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Low gas prices gladden consumers and station owners, despite low profit margins

The price of fuel is seen on a

The price of fuel is seen on a pump at a Sunoco Inc. gas station in Rockbridge, Ohio, U.S., on Wednesday, Dec. 17, 2014. Retail gasoline prices have fallen about 24% this year, yet crude oil and wholesale gasoline price declines have been more profound, highlighting an inconsistent relationship. Credit: Bloomberg

So you think you're finally getting one over on the gas stations as you pay under $3 a gallon for the first time in four years? Guess again.

Gas stations love low prices, too -- and not just because customers are nicer when they're paying less.

"We're in the same shoes as the consumer, the cost of fuel is less for us," says Kevin Beyer, who owns Performance Fuels, a filling station and convenience store in Smithtown.

That means profits for Beyer and the nation's 127,000 filling stations are rising.

Before they sell gas to you, station owners buy gas on the wholesale market. When the wholesale price of gasoline falls quickly, the difference between its cost (including taxes) and the price at the pump gets wider, boosting profits for stations. The steeper the drop, the better.

"It's completely antithetical to what people believe," says Tom Kloza, chief oil analyst at the Oil Price Information Service.

That difference has stretched to 21.7 cents per gallon this year, the highest ever, according to an OPIS analysis of 16,000 U.S. stations. That compares with an average of 17.1 cents over the past five years. On a percentage basis, station profitability is at its highest since 2005. And profits on diesel sales are even higher. "They are off the charts," Kloza says.

Yes, that means you could be paying even less for gasoline than you are.

But before you cry foul, you should know that after all the ups and downs in a year, gas stations do not make much money from selling gasoline. After credit card fees and other operating costs, net profit for gasoline sales averages 3 cents a gallon, according the National Association of Convenience Stores.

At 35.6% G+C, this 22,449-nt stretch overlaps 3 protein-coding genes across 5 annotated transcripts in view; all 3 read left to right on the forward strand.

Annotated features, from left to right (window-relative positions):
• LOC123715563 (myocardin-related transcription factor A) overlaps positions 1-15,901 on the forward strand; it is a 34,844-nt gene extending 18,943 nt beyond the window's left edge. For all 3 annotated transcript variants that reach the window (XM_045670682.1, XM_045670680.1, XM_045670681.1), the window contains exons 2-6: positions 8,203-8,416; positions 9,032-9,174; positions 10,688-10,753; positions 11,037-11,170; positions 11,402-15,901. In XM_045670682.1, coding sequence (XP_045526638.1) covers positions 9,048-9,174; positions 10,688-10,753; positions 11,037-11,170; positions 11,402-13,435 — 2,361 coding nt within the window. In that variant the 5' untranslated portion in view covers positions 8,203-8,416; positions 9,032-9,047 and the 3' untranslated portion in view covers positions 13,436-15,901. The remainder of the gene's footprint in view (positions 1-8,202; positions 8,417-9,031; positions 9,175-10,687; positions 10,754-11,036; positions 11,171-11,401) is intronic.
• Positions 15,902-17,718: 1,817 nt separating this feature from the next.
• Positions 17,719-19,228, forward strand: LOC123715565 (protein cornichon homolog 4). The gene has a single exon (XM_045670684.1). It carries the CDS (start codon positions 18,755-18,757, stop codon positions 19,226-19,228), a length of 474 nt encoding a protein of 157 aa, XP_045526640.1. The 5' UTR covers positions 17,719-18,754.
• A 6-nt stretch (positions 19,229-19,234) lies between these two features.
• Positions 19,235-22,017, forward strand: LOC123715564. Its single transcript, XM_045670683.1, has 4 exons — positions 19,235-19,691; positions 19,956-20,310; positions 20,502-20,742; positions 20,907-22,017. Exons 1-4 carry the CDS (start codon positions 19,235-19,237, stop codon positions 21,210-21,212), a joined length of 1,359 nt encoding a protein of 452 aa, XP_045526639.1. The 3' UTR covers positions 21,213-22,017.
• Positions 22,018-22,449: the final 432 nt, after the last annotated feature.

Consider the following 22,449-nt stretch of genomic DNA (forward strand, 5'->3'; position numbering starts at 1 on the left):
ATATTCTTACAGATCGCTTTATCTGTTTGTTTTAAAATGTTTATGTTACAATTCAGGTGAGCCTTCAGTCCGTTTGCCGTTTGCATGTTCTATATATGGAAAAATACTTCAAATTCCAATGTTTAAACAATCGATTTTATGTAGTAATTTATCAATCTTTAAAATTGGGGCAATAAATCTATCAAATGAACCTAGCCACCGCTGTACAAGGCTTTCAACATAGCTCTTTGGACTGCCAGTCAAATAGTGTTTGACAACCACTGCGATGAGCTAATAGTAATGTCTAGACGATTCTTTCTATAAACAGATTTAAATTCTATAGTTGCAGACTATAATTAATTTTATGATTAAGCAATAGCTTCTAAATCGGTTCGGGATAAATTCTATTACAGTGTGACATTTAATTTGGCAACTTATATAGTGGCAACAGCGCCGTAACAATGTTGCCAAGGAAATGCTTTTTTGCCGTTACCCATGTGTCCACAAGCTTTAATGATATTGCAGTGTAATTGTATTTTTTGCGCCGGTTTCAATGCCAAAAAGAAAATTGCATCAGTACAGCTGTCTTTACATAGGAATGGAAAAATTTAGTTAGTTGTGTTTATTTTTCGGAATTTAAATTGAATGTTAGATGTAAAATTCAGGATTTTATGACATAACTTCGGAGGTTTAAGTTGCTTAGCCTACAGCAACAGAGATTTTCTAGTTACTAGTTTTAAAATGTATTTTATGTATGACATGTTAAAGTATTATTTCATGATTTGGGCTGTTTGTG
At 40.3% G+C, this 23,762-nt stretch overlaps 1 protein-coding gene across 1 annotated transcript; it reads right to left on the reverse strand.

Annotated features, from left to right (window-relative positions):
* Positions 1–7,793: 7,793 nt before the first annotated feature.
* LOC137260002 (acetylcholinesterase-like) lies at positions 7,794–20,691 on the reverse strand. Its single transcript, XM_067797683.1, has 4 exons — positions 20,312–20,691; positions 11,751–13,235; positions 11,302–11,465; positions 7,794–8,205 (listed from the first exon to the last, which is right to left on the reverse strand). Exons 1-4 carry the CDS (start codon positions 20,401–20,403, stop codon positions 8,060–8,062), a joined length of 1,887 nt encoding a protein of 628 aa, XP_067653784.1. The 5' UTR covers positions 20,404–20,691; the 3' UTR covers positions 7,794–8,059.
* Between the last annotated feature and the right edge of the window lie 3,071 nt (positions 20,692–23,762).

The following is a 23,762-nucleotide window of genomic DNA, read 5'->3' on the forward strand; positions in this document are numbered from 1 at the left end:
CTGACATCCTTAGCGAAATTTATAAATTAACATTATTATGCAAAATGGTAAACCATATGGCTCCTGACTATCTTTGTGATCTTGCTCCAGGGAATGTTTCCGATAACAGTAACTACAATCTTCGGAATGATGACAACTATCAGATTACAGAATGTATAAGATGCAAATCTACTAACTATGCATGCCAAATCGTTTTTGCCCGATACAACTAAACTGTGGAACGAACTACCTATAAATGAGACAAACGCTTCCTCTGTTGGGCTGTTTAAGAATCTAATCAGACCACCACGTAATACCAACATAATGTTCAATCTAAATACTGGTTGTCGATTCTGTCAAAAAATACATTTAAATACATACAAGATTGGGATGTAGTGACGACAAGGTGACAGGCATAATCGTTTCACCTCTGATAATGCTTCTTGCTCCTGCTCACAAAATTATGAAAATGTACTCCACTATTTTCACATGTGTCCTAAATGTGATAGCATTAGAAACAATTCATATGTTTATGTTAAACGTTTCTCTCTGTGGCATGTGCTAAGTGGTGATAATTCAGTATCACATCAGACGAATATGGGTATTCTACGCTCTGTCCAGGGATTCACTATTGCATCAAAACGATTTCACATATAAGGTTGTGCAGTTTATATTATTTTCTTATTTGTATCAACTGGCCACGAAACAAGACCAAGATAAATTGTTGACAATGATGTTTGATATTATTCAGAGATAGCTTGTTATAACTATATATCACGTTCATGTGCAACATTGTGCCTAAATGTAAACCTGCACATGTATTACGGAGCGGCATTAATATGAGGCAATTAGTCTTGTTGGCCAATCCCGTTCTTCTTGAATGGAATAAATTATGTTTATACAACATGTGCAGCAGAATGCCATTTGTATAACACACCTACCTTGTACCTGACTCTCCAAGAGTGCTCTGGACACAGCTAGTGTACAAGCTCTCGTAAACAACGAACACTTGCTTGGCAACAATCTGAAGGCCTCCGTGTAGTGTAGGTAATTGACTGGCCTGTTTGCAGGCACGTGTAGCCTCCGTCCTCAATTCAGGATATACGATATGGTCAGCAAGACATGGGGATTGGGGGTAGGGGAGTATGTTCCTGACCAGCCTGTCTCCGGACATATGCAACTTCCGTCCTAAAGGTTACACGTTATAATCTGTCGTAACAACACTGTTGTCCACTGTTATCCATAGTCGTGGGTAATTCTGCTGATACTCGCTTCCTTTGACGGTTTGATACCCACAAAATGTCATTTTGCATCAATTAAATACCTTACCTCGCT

When gas prices soar, and drivers think they're being gouged, stations are barely scraping by or even losing money. When the wholesale price is soaring, like it did in 2008, 2011 and 2012, station owners can't increase the price at the pump as fast as their costs are going up or they risk losing customers to competitors.

When the wholesale price is going down, like now, there isn't the same pressure to lower the price.

Drivers are so happy to see lower prices they don't search all over town for the lowest one. And then when they put gas in the tank, they fill 'er up instead of just putting in a few dollars' worth.

And drivers have some money left over to spend on what's really profitable for station owners: the drinks and snacks inside.

"As the pricing goes down, I don't see people shopping [for the cheapest price] as much as they do when it's going up," Beyer says. "They are still feeling a relief at the pump."

As a result, he adds, "People are more friendly."

The national average price of gasoline has fallen 78 days in a row to $2.60 a gallon. That's 65 cents less than last year at this time and $1.10 below its peak for this year of $3.70, reached in April.

Gas has fallen because the global price of crude oil has dropped 45 percent since this summer. The United States, Canada and other countries are producing more oil at a time when world demand is weak because of sluggish economic growth.

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